DRINKING WATER TREATMENT APPLICATION NOTES
Removal Of DBPs With Activated Carbon
In order to reduce the formation of harmful disinfection byproducts in drinking water, alternative disinfectant use has become increasingly widespread. Monochloramine is a leading alternative disinfectant that offers advantages for municipal water. This tech brief details the removal of monochloramine using activated carbon.
Disinfection: Free Chlorine Measurement In Drinking Water Treatment Before water can be used as a safe and reliable source for drinking water, it must be properly treated. Since water is a universal solvent, it comes in contact with several different pathogens, some of which are potentially lethal, and inactivation is accomplished through chemical disinfection and mechanical filtration treatment. This treatment consists of coarse filtration to remove large objects and pre-treatment which includes disinfection using chlorine or ozone
Disinfection: Chlorine Measurement By Amperometric Sensor Chlorine in aqueous solutions is used for a number of purposes such as disinfection, taste and odor control, bleaching, and as a powerful oxidizing agent in various manufacturing processes. Chlorine is a costly chemical and requires large amounts of energy to produce. About 3000 KWH are required to produce a ton of chlorine from brine, and the delivered cost ranges from $160 to $300 per ton. As energy becomes more expensive, so inevitably will chlorine. By Emerson Process Management, Rosemount Analytical Liquid
Bringing Efficiency And New Confidence To BOD₅ Analysis
Biochemical Oxygen Demand (BOD) analysis is the test everyone loves to hate—and for compelling reasons.
Water Quality Monitoring: Turbidity Monitoring In Drinking Water Treatment Plants Turbidity, or the relative clarity of a liquid (in this case drinking water), is caused by the presence of microscopic particles such as clay, silt, or other fine undissolved matter
Analysis Of Effect On Water Quality Due To Leaching From Water Works Equipment Materials Using The TOC-VCSH Along with the revision of the drinking water quality standard of the Water Works Law, a part of the Japanese Ministry of Health, Labour and Welfare ordinance providing the technical standards for water works facilities was revised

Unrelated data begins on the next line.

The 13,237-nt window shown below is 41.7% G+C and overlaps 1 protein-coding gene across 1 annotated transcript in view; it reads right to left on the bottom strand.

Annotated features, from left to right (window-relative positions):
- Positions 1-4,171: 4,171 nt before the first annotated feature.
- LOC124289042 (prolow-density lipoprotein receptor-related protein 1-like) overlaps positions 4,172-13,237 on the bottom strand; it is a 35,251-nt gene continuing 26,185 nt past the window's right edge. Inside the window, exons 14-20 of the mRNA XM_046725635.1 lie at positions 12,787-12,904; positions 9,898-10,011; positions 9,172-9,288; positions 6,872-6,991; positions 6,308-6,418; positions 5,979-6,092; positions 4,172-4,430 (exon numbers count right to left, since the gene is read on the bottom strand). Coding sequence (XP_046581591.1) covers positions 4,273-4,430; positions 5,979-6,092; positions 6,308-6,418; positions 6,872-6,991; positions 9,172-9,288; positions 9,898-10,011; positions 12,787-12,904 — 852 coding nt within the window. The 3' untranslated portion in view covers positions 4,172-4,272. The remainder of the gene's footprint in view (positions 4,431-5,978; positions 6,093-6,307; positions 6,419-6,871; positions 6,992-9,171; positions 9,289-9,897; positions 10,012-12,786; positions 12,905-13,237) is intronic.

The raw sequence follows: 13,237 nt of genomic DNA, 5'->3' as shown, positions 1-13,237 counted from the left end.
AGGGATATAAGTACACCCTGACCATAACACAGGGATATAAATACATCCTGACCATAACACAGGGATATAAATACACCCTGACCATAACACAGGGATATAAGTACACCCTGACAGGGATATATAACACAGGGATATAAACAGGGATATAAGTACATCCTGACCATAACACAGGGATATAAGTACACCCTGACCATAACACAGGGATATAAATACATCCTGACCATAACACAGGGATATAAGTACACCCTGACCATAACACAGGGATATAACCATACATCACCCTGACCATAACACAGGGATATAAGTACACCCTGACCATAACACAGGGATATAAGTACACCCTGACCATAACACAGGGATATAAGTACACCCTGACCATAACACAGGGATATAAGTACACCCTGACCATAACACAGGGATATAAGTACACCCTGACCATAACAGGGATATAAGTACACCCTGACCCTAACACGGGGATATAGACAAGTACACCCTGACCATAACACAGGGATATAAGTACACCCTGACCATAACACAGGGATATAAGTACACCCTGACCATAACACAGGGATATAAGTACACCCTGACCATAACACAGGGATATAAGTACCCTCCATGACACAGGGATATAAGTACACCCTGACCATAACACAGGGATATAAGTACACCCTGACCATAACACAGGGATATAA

Application Note: Troubleshooting A pH Electrode
Many factors affect performance of a pH electrode. When performance degrades, it is always a challenge for the analyst to identify the cause. Common troubleshooting procedures, which include evaluation of slope, electrode drift, time response, and accuracy, take considerable time. By Thermo Fisher Scientific
Organics Monitoring (TOC)
Total organic carbon (TOC) testing is the traditional method for determining organic matter in water. However there is a far more practical, affordable and often more useful way to measure organic matter. UV absorbance testing (UVA) is rapidly becoming the preferred method of measuring organics even when the levels of organics being measured are very small.
Advanced On-Line Instrumentation Helps DAF Systems Lower Costs
Many food processors use dissolved air flotation (DAF) to remove fats, oils and grease (FOG) and suspended solids from their wastewater streams.
Busseron Creek Watershed Partnership Addresses Concerns In A Rural Watershed As with other watershed organizations, the Busseron Creek Watershed Partnership (BCWP) exists because of surface water quality degradation. In this case, those waters drain 163,231 acres of a watershed that crosses the boundaries of Vigo, Clay, Green, and Sullivan counties in West- Central Indiana. By YSI
DRINKING WATER TREATMENT PRODUCTSMore Drinking Water Treatment Products
LATEST INSIGHTS ON DRINKING WATER TREATMENT
Understanding Salt Passage Vs. Salt Rejection In Reverse Osmosis Systems
Knowing the dynamics of membrane separation and distinguishing salt rejection and salt passage and how they’re calculated is necessary to understand the unique operational behaviors of reverse osmosis (RO), nanofiltration (NF), microfiltration (MF), and ultrafiltration (UF) systems.
A Beginner’s Guide To On-Site Sodium Hypochlorite Generation
Why buy, transport, and store chlorine when you can make your own? Here are nine questions to consider before adopting the practice.